Perhaps sensing my reluctance to go home, Eric asked if I’d like to spend the weekend in Toronto with him and leave Monday morning. In truth, I would have jumped at the chance even without the dire circumstances. One regret throughout the trip was how little time Eric and I had to hang out. He said he’d handle the changes in my schedule with the airline, then surprised me with an upgrade to first class. It was his way of thanking me for the good job I’d done. I could’ve kissed him. I’d never traveled first class, and to this day, have not done so again. I still remember the meal: thinly sliced, smoked Norwegian salmon, filet mignon and a strawberry mousse served in a square bowl made of white chocolate; plus all the wine I could drink!

“That is not a picture of my web-shooter...”

But the best part was the leg room. As I am 6' 2", space is a premium for me when flying. I can’t afford Business never mind First Class, so I have to take my chances with what little room the airlines provide in Coach. If I’m lucky, I’ll be able to lower my tray table without shattering my patellas. And if the passenger in front of me is especially rotund, I’m doomed. Airplane seats have about as much support as Anthony Weiner and any above-average–seized person forces the flimsy structures back even further. And that’s before they employ the reclining feature… OUCH! My trip across Canada was fraught with flight accommodations of varying degrees of small, so the ability to luxuriate throughout the six-hour return trip was sheer bliss.

The Conroy men: older son, Ed, Eric and younger son, Peter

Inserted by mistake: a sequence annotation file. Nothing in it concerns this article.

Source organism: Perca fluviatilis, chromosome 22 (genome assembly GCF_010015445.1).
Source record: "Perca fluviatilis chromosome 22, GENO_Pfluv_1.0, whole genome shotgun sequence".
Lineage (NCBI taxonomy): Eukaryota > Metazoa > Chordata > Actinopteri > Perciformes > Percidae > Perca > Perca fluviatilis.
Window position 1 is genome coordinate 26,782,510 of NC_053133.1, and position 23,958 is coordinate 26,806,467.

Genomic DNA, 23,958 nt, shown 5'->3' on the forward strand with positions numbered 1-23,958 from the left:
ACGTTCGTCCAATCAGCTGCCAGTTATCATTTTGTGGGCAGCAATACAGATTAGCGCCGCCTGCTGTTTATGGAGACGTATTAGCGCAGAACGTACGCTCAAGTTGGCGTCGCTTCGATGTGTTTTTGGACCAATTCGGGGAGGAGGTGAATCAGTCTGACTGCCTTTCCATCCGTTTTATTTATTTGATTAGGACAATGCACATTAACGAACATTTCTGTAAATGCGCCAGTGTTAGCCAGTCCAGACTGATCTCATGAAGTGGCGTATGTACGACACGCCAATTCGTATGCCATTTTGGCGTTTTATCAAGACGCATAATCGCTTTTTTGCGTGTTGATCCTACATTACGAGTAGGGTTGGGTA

I also finally got the chance to know Peter, who was seated next to me. During the junket, he was understandably quiet. Representing youngsters across the country amid a bevy of flashing cameras and inquiring reporters is heady stuff for a thirteen-year-old. And he wasn’t wearing a mask! Still, he soldiered on without losing his composure, which spoke volumes for his character, albeit unassuming and shy. With the spotlight turned off, he was a fun, mischievous kid. So it was no surprise we hit it off.

The “west and wewaxation” continued at Chez Eric. A case of red, visits to the local pub, another case, scrumptious vittles prepared by the Scottish Lady, still more bottles of vino… overall, relaxing, joyful and one of the best birthdays I’d ever celebrated. And Fiona kept her clothes on the whole time!

Happy birthday to me!

1 comment:

Ben Churchill said...

Apparently "Organ Grinder" was a chain. A pizza parlor chain. There were some in the US too.

It must have been interesting for Peter. On one hand, he gets to hang out with Spider-Man, but on the other, he also knows his secret identity!